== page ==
The Campbell-Railton Blue Bird.
Everyone likes speed, Sir Malcolm Campbell was a cracking example. He was was an English racing motorist and motoring journalist. He served in WWI in Queen’s Own Royal West Kent Regiment and in the Royal Flying Corps. He drove a Bugatti T37A (Pictured below) in the Grand Prix de Bouloge in 1927 & 1928, he won both of those races. Octane ran through him, it could not be removed from him.
He also did land speed racing. In 1924 at the Pendine Sands near Carmarthen Bay driving a Sunbeam with a 350hp V12 he ran 146.16 mph (235.22 km/h). That car is now on display at the National Motor Museum, Beaulieu. Later in 1927 driving a Napier-Campbell Blue Bird (pictured below) at the same location he ran in 1924, but this time he ran 174.224 mph (280.386 km/h).
He was not done with going fast. Fast forward to 1931 he is now at Daytona Beach, he is driving the same car he set the record in 1927. He had more space so he could go faster, he ran 246 mph (396 km/h). Go ahead 2 years and it is 1933, he is still at Daytona. This time things are different. He is using the same car he used in 1931, this time is has a new engine (Rolls-Royce R). He ran 272 mph (438 km/h). The problem was traction, he lost about 50 mph (80kph) due to tire spin.
2 years later it is now 1935. He is using the same car from 1933 but it has changed lots. It now has a rectangular nose, a larger tail fin to make it more stable, and ridges over the cam boxes. Mechanically it changed lots too. He put on dual rear tires to help with traction, and the final drive was also split into separate drives to each side. This reduced the load on each drive, allowed the driver position to be lowered. This required the wheelbase to be shortened asymmetrically on one side by 1½”(37 mm), and Airbrakes were fitted.
He is back at Daytona Beach to beat his old record. He ran 276.82mph (445.50 km/h), he knew he could go faster. The uneven sand caused loss of grip. He was looking for large, smooth flat area to run. He ended up at the Bonneville Slat Flats. There he ran 301 mph (484 kph). Between 1924 - 1935 he broke 9 land speed records, three at Pendine Sands and five at Daytona Beach. His first two records were driving a racing car built by Sunbeam. The original is located at Daytona speedway circuit Museum, and a replica is at Campbell gallery at the Lakeland Motor Museum, England.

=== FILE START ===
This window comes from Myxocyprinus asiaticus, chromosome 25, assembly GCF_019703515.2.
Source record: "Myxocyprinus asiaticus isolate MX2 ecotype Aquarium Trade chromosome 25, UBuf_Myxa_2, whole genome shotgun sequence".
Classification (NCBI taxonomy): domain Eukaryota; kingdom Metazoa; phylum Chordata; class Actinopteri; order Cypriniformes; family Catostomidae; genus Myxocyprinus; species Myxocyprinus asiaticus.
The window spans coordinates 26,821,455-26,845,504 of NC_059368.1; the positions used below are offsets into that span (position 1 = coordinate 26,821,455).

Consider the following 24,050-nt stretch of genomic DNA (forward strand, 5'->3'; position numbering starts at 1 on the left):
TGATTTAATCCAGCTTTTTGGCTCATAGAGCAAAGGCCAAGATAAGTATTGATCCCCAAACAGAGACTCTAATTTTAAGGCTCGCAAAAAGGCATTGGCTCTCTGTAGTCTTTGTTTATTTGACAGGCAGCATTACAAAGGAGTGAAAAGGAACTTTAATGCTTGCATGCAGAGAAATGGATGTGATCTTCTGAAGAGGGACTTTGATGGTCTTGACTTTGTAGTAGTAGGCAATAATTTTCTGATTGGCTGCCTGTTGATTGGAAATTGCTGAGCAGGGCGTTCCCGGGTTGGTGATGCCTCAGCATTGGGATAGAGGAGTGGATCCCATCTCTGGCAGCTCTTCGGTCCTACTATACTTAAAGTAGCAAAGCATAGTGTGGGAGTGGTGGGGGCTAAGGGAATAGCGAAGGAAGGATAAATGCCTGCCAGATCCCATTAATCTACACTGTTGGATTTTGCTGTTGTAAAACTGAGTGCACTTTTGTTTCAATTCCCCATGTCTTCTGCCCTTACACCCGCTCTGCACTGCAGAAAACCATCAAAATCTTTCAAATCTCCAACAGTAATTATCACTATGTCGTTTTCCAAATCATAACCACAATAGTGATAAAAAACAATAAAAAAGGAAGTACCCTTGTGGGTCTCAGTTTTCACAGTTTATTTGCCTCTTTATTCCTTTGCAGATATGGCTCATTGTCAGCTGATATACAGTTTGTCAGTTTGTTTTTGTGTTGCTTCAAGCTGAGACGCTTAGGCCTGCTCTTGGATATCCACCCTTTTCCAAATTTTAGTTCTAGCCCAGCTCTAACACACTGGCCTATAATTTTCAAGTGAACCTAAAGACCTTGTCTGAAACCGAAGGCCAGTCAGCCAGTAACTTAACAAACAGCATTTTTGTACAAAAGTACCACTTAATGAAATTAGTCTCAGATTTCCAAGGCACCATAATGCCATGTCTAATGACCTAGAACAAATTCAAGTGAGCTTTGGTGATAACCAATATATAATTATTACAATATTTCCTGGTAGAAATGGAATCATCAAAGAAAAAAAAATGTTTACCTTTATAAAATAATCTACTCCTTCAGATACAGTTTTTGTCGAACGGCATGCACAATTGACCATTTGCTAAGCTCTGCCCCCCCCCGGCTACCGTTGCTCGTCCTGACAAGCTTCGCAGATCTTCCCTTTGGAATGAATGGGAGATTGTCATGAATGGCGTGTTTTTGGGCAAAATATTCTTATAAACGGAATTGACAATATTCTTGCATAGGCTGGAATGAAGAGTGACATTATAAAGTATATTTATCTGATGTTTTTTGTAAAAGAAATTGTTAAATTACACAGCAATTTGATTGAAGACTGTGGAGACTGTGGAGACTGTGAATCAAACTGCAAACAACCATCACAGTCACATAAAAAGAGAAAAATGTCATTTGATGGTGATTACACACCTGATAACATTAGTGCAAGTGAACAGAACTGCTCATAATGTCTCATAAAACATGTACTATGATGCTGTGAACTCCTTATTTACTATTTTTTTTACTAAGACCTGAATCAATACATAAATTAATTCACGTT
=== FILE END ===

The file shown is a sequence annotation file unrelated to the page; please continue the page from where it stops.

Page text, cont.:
He was not limited to land, he also ran on the water. He developed and flotation tested Blue Bird on Tilgate Lake, in Tilgate Park, Crawley. He set the water speed record 4 times, the first 3 were set on the Blue Bird K3 (pictured below). It used the same Rolls-Royce R engine.
In 1939 he had his last & final run. It was on the Blue Bird K4 (pictured below), it was a 3 point hydro plane. At speed, the force on this step is enough to lift the bow upward, reducing the wetted surface area of the hull and thus also the frictional drag. A “three pointer” has a two distinctly separate floats fitted to the front, and a third point at the rear of the hull. When the boat increases in speed, most of the hull lifts out of the water and planes on these three contact points alone. He ran 141.740 mph (228.108 km/h) on water. In 1948 at the age of 63 he died of natural causes. He was one of the few land speed record holders of his era to die of natural causes, as so many had died in crashes.